Gang of Seven Brings Existential Confusion into Tight Focus
The characters in Gang of Seven, playwright Jim Neu's latest exercise in thoughtful whimsy, are so removed from genuine experience that they only come to life as members of a rebellious focus group. Talking and thinking in lockstep, they venture out of their personal "charisma closets" to attack the world in harmonic spasms of studied, self-conscious mass punditry. That is, until vanity and ambition cause them to splinter, soliloquize, and, yes, sing.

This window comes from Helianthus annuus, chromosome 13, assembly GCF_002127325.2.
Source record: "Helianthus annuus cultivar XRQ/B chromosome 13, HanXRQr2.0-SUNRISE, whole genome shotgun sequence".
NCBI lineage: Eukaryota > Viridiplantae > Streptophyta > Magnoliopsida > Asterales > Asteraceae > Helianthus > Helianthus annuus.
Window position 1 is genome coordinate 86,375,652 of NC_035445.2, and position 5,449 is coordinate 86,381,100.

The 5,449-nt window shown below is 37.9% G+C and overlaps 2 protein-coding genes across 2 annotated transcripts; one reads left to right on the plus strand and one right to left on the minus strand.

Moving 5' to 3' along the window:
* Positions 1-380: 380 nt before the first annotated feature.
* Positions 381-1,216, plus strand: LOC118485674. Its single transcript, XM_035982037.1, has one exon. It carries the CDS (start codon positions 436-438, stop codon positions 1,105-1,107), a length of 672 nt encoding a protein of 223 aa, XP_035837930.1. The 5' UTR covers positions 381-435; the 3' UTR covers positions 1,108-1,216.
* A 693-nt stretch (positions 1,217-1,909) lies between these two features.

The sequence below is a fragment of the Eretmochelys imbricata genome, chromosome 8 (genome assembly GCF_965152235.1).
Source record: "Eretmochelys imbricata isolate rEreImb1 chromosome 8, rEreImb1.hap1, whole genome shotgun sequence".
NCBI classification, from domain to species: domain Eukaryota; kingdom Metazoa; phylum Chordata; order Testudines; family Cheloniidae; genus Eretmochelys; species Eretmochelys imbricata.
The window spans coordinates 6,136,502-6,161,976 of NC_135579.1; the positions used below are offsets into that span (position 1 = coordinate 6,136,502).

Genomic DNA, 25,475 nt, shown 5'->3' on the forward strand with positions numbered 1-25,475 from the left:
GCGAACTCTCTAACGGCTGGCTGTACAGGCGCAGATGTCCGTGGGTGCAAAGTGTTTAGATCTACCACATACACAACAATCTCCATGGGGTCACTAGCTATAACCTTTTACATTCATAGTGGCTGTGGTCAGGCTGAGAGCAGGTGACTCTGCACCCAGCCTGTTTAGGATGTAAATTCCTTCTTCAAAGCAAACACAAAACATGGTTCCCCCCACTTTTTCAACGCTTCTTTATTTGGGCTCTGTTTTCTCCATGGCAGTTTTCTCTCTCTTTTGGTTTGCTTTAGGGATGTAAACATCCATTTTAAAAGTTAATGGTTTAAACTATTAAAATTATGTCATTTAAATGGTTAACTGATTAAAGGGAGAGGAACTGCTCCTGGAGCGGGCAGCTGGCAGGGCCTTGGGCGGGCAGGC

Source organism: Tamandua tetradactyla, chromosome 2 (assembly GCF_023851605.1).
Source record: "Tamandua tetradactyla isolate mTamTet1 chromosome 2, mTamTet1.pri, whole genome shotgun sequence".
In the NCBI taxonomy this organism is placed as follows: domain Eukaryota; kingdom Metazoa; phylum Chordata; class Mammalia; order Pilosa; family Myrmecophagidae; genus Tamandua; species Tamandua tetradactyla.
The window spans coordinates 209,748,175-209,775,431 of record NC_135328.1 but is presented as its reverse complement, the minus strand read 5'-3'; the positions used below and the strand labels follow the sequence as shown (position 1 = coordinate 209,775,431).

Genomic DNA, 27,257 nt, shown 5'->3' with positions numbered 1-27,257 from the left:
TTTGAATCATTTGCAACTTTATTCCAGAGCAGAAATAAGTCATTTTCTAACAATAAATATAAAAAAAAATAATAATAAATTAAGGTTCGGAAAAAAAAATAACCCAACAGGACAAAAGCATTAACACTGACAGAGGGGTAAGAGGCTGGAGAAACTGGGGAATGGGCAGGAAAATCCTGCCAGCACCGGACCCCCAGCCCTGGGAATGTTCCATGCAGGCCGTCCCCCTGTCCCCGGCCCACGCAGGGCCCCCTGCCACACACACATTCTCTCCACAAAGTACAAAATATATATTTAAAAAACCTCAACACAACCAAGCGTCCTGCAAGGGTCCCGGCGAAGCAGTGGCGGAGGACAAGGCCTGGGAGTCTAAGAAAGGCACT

Neu is here, as always, to remind us how secondhand our lives have become: Natural instincts are dead as a doornail, supplanted long ago by media-informed behavior just shy of stage-acting. "People say you've got to face the truth about yourself," intones one of his would-be oracles. "I say you've got to face the fiction." Neu's talent is that he faces these heady issues with a light touch, a raised eyebrow, and a Puckish wit; few playwrights can carry off such breezy intellectualism. The hour-long piece, directed by longtime collaborator Keith McDermott, is Neu's strongest and tightest play in years. A nearly nonstop feast of logic-bending "façadism," psychobabblish bon mots, and hilariously dry-eyed tangents about smear campaigns and sports-arena bloodlust, it brings existential confusion into tight focus.
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